II. THE UNCLEANNESS OF THE MALE’S BIRTH BEING FOR SEVEN DAYS, AND THAT OF THE FEMALE’S BEING FOR FOURTEEN DAYS
The uncleanness of the male’s birth is for seven days, but that of the female’s is for fourteen days (vv. 2, 5a). This signifies that the male (representing the strong ones) is fully (signified by the seven days) unclean in spite of his strength, and that the female (representing the weak ones) is doubly (signified by the fourteen days) unclean in her weakness. This shows us that the females are twice as unclean as the males. The numbers seven and fourteen indicate this. Seven is the number of fullness, and fourteen is two times seven. The “seven days” in verse 2 signify fully unclean, unclean in full, and the “two weeks” (fourteen days) in verse 5a signify twice this uncleanness.
III. AFTER THE BIRTH OF A MALE, THE WOMAN REMAINING IN THE UNCLEANNESS OF THE BLOOD FOR THIRTY-THREE DAYS, AND AFTER THE BIRTH OF A FEMALE, FOR SIXTY-SIX DAYS
After the birth of a male, the woman was to remain in the uncleanness of the blood for thirty-three days, and after the birth of a female, for sixty-six days (vv. 4a, 5b). This signifies that the uncleanness of a male’s birth should be tested (signified by the forty days—seven days plus thirty-three days) for cleanness, and that the uncleanness of a female’s birth should be doubly tested (signified by the eighty days—fourteen days plus sixty-six days) for cleanness. In the Bible the number forty denotes a period of testing. The children of Israel wandered in the wilderness for forty years, and the Lord Jesus was tempted, that is, tested, for forty days. Because the birth of a human being is altogether unclean, it required a test for cleanness. The birth of a male was tested for forty days, and the birth of a female was doubly tested for eighty days.
IV. DURING THE TEST OF THE UNCLEANNESS, THE WOMAN NOT BEING ALLOWED TO TOUCH ANY HOLY THING OR GO INTO THE SANCTUARY
During the test of the uncleanness, the woman was not allowed to touch any holy thing or go into the sanctuary (v. 4). This signifies that man is not allowed to touch the things concerning God or go into the presence of God until his uncleanness is dealt with.
How can our uncleanness be dealt with? The next two points, which are crucial, will answer this question.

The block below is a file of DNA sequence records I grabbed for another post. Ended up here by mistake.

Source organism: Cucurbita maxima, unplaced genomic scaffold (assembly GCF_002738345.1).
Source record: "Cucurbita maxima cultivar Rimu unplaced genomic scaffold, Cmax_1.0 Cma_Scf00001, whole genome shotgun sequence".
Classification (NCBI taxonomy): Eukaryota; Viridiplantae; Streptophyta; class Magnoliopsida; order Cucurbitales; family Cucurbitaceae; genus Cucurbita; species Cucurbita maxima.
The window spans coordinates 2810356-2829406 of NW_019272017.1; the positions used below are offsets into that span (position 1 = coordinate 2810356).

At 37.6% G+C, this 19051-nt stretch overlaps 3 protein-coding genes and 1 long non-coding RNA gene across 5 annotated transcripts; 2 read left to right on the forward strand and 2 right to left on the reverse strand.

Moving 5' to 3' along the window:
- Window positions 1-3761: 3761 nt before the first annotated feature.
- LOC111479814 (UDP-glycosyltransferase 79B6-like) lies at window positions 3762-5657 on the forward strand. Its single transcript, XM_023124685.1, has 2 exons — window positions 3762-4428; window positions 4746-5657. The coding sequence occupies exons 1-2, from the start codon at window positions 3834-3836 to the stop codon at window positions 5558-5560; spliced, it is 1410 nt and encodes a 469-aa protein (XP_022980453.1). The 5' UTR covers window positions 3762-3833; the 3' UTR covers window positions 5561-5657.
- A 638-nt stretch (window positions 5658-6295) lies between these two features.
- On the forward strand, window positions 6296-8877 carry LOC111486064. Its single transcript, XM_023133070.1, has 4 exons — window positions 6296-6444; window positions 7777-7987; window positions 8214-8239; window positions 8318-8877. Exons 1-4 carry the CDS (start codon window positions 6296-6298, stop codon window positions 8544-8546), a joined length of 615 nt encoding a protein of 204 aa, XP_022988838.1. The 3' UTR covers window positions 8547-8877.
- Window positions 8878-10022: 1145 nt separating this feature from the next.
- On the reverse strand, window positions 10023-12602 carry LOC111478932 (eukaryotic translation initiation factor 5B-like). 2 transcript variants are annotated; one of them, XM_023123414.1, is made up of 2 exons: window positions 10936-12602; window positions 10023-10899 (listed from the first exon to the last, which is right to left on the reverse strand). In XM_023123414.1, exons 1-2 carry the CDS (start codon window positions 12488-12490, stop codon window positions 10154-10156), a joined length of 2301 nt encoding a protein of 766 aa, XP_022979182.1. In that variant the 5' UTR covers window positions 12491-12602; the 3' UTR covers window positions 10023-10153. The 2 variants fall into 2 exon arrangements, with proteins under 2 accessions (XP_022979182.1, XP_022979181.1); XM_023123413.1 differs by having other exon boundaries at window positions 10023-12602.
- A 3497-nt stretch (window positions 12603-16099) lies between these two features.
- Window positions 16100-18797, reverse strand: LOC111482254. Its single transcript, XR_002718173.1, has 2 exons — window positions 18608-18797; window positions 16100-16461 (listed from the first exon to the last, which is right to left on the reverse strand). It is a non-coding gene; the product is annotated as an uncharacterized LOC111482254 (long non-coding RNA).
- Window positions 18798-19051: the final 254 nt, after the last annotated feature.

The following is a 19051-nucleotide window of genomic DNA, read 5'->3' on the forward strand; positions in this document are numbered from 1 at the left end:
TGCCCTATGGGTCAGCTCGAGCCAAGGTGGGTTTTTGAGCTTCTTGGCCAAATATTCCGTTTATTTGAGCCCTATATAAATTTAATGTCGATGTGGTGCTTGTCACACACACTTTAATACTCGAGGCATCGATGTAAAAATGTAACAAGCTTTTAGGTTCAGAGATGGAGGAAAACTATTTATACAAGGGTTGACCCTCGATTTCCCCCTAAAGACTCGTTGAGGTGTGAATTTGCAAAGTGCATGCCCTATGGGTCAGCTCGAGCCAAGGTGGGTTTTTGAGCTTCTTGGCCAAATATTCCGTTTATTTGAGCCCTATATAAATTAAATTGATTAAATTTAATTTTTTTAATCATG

V. ON THE EIGHTH DAY AFTER THE BIRTH THE MALE BEING CIRCUMCISED
On the eighth day after the birth the male was to be circumcised (v. 3). This signifies that the flesh of the unclean person should be put aside through the death of Christ that he might be brought into the resurrection of Christ, not only to be cleansed but also to have a new beginning of life (Col. 2:11-12).
After a week of seven days, there is the eighth day. The eighth day is a new start, the start of a new week. In the Bible the eighth day refers to Christ’s resurrection. Resurrection, of course, is a new start. Death ends the old course, and resurrection begins a new course and is therefore a new start.
As Christians, we have had two starts. We had the first start when we were born in uncleanness and into uncleanness. We were born to be uncleanness. In nationality we may be different, but in our real being we are all the same. Every human being, regardless of race, is born uncleanness. This was our first start.
According to God’s plan, God’s economy, He has made a way for us to have a second start, a new start. God counts in weeks. The end of a week is the end of a course, which is followed by a new course. Our new course is not in the original creation but in resurrection. We were born in the old creation, but we were reborn a new creation. In the first start, we were in the category of the old creation, which is signified by seven days. In God’s economy, the course of human life is seven days. After being born into the old creation, we stayed there for just seven days. Then on the eighth day, the day of Christ’s resurrection, we had a new start.
We should be full of joy whenever we come across the words “the eighth day” or “the first day of the week” (John 20:1, 19, 26) in our reading of the Bible. Today, as believers in Christ, we are not in the first seven days—we are in the eighth day. We are in the second course. This course is eternal, for in Christ we shall live forever. The Lord Jesus said, “Everyone who lives and believes in Me shall by no means die forever” (John 11:26). Whereas our second course is eternal, our first course is very short, only seven days. Whether we are saved early in life or at an advanced age, in the sight of God our first course is only a week in length. God in His economy has shortened our first course, but He has prolonged our second course, even making it eternal just as He Himself is eternal.
(Life-Study of Leviticus, Chapter 38, by Witness Lee)